Opponents of the bill were led by the Chamber of Commerce and other employers, who worried about exposure to liability and workplace safety. The Chamber thanked Asm. Bonta for responding with amendments improving the bill, but remained in opposition to the present vesrion. The Chamber was joined in opposition by the CA Building and Construction Trades Council, which asked for their industry to be exempted from the bill on account of safety concerns.
Asm. Bonta promised to keep working with the Chamber and construction trades to iron out problems in the bill if it passed out of committee.
Also testifying against AB 2069 was a representative from Quest Diagnostics, a leading drug testing firm, who mendaciously claimed that medical marijuana is “addictive,” that it shouldn’t be equated with opiates, and that its use caused a noticeable increase in workplace injuries. A recent exhaustive report by the National Academy of Sciences found no good evidence that cannabis use in general is a cause of occupational injuries—let alone the use of cannabis specifically for medical purposes. The 15 safest states with fewest workplace fatalities (including California at #5), have legal medical marijuana; 13 of the bottom 15 prohibit it.
Opponents focused on the lack of a definitive test for cannabis impairment. Bonta noted that no such tests exist for opiates or other legal drugs, with the sole exception of alcohol. Many employers currently rely on urine tests, which don’t relate to impairment because they don’t measure marijuana’s active component THC, but rather inactive urine metabolites that reside in the system for days and weeks. Advocates say that employers would be better served by computer-based performance tests that can detect actual impairment from drugs or other causes. Alternatively, as part of the “reasonable accommodation” process, they recommend blood or oral fluid tests, which detect recent active THC for a few hours after use, making them a good indicator of whether workers have used on the job, which is forbidden by AB 2069.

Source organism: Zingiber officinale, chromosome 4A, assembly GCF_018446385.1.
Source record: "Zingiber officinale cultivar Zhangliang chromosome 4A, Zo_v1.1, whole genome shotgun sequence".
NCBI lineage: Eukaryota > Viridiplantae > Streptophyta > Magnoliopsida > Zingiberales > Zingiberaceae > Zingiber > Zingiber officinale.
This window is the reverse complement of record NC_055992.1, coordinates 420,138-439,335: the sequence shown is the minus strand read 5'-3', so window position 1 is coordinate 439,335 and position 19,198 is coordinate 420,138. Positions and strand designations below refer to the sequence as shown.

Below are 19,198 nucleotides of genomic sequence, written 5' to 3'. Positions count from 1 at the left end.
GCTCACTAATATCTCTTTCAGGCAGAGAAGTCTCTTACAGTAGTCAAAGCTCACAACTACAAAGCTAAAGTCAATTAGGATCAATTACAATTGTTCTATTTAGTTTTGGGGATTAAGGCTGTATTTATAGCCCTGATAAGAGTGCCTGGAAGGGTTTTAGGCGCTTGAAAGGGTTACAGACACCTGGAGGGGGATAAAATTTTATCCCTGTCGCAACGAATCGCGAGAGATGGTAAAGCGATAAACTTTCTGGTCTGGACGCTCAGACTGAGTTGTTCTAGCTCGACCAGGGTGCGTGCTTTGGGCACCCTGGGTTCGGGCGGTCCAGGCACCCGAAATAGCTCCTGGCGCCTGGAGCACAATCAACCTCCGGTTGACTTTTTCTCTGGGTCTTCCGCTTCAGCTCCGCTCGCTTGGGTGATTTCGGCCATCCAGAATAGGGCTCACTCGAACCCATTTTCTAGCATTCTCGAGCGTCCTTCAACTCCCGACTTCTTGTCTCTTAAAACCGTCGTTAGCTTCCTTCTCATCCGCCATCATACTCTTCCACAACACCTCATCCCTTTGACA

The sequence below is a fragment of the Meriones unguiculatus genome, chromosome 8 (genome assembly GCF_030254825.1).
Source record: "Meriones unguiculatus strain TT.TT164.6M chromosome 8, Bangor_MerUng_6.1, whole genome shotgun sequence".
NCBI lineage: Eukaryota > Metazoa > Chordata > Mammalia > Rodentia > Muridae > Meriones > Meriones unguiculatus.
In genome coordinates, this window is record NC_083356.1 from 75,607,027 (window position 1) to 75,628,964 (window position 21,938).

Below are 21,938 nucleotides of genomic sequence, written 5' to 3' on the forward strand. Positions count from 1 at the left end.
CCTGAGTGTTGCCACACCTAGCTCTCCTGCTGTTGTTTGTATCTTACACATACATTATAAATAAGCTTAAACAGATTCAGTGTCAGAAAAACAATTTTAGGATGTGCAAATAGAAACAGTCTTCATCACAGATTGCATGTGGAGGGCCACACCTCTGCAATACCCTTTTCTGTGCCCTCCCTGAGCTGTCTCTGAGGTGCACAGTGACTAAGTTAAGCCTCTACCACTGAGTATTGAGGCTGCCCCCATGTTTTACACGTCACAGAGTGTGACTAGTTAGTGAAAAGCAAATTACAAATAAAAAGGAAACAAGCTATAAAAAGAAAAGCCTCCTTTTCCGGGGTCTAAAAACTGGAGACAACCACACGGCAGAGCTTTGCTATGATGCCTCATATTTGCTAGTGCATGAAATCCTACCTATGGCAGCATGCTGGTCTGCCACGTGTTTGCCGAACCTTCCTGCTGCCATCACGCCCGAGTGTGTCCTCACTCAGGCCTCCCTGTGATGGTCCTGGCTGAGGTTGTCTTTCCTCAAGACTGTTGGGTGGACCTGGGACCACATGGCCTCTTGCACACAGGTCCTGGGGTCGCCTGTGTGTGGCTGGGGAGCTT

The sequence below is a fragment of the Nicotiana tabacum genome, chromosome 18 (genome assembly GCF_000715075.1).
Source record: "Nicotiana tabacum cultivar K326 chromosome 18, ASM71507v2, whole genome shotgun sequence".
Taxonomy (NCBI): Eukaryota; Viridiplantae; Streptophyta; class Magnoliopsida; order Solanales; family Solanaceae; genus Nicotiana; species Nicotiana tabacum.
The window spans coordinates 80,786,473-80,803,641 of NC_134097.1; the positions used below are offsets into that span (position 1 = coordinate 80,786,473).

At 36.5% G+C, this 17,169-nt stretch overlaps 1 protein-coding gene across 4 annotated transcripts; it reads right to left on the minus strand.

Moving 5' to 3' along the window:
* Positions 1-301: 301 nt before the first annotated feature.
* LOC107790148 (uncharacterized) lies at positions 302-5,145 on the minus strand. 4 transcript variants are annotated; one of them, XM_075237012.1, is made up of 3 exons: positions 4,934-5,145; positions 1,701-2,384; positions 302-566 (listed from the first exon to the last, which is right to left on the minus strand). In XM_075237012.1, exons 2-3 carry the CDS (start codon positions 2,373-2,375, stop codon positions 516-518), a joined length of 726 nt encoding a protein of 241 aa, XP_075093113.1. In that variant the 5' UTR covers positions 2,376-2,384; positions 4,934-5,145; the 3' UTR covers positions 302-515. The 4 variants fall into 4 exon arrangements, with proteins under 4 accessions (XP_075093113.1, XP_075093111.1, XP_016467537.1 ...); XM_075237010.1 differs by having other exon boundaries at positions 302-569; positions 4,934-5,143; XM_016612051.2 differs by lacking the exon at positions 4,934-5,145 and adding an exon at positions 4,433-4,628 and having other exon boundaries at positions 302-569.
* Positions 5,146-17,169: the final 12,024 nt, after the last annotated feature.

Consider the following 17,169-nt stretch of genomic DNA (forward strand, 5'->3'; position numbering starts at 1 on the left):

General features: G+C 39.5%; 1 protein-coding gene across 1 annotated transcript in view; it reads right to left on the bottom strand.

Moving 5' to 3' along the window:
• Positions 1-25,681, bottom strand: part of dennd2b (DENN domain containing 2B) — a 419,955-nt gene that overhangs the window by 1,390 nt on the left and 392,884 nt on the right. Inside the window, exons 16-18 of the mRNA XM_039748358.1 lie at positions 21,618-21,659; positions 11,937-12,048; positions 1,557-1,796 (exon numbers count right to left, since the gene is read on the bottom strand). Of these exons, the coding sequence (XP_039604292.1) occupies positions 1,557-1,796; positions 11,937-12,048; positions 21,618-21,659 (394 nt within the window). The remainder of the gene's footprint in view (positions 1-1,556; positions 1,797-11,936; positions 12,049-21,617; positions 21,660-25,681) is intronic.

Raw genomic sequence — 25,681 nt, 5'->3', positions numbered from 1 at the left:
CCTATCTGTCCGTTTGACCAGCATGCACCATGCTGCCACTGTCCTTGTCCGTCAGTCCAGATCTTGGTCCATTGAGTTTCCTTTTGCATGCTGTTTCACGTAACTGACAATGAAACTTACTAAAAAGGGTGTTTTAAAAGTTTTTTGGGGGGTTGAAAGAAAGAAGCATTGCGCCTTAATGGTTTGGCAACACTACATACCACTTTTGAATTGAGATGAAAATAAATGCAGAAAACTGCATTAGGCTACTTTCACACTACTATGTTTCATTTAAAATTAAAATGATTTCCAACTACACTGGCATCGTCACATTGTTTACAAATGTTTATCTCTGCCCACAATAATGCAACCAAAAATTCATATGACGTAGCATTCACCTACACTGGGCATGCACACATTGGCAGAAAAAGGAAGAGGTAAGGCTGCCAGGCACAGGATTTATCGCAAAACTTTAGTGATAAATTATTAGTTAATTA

Committee members voiced concerns about the bill before voting to approve it on the recommendation of Committee Chair Tony Thurmond (Richmond) with the understanding that Asm. Bonta would continue to work with opponents. Thurmond admitted “some discomfort over the safety issue,” but said it “must be balanced with accommodation.” “This not a simple issue,” commented Asm. Ash Kalra (San Jose), “But does cannabis have medical benefits? It does.” “This is not black and white, it’s gray,” agreed Asm. Kevin McCarty (Sacramento), who asked for more information about states with similar laws. Asm. Lorena Gonzalez Fletcher (San Diego) said she “agreed with both sides,” but would like to hear more from the construction trade unions. Asm. Melissa Melendez (Lake Elsinore) said she couldn’t vote one way or another, because the bill “wasn’t cooked yet.” Asm. Reggie Jones-Sawyer (L.A.), noted that cannabis regulation had taken a long time to develop and that he wanted the bill “fully baked,” provoking laughs in the room. The final committee vote was 5-1-1, with Republican vice-chair Heath Flora (Modesto) the only “No” vote and Melendez abstaining.
AB 2069 next heads to the Assembly floor, where it can be further amended and voted on.